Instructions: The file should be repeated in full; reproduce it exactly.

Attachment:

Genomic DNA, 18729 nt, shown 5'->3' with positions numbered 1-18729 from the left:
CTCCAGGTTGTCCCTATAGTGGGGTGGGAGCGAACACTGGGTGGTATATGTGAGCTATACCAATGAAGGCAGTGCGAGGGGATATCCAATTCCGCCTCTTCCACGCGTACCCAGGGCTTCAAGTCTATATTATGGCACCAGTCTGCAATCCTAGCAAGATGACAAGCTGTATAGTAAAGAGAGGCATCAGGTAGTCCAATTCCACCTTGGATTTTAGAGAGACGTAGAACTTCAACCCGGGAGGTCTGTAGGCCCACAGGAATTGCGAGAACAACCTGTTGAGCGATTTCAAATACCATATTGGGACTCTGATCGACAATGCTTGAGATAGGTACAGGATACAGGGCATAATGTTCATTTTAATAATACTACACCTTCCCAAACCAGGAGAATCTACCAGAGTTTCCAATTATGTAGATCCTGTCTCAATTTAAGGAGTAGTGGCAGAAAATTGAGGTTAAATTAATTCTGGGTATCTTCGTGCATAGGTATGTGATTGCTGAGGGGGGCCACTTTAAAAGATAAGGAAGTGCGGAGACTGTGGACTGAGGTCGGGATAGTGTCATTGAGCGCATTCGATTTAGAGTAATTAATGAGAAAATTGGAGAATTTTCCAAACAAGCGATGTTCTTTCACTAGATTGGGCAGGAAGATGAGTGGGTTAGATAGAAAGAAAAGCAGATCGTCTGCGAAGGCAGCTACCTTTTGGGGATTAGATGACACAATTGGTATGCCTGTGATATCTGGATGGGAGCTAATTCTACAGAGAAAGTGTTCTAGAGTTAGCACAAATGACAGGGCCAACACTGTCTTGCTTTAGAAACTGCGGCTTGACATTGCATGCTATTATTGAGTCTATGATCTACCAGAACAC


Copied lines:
Genomic DNA, 18729 nt, shown 5'->3' with positions numbered 1-18729 from the left:
CTCCAGGTTGTCCCTATAGTGGGGTGGGAGCGAACACTGGGTGGTATATGTGAGCTATACCAATGAAGGCAGTGCGAGGGGATATCCAATTCCGCCTCTTCCACGCGTACCCAGGGCTTCAAGTCTATATTATGGCACCAGTCTGCAATCCTAGCAAGATGACAAGCTGTATAGTAAAGAGAGGCATCAGGTAGTCCAATTCCACCTTGGATTTTAGAGAGACGTAGAACTTCAACCCGGGAGGTCTGTAGGCCCACAGGAATTGCGAGAACAACCTGTTGAGCGATTTCAAATACCATATTGGGACTCTGATCGACAATGCTTGAGATAGGTACAGGATACAGGGCATAATGTTCATTTTAATAATACTACACCTTCCCAAACCAGGAGAATCTACCAGAGTTTCCAATTATGTAGATCCTGTCTCAATTTAAGGAGTAGTGGCAGAAAATTGAGGTTAAATTAATTCTGGGTATCTTCGTGCATAGGTATGTGATTGCTGAGGGGGGCCACTTTAAAAGATAAGGAAGTGCGGAGACTGTGGACTGAGGTCGGGATAGTGTCATTGAGCGCATTCGATTTAGAGTAATTAATGAGAAAATTGGAGAATTTTCCAAACAAGCGATGTTCTTTCACTAGATTGGGCAGGAAGATGAGTGGGTTAGATAGAAAGAAAAGCAGATCGTCTGCGAAGGCAGCTACCTTTTGGGGATTAGATGACACAATTGGTATGCCTGTGATATCTGGATGGGAGCTAATTCTACAGAGAAAGTGTTCTAGAGTTAGCACAAATGACAGGGCCAACACTGTCTTGCTTTAGAAACTGCGGCTTGACATTGCATGCTATTATTGAGTCTATGATCTACCAGAACAC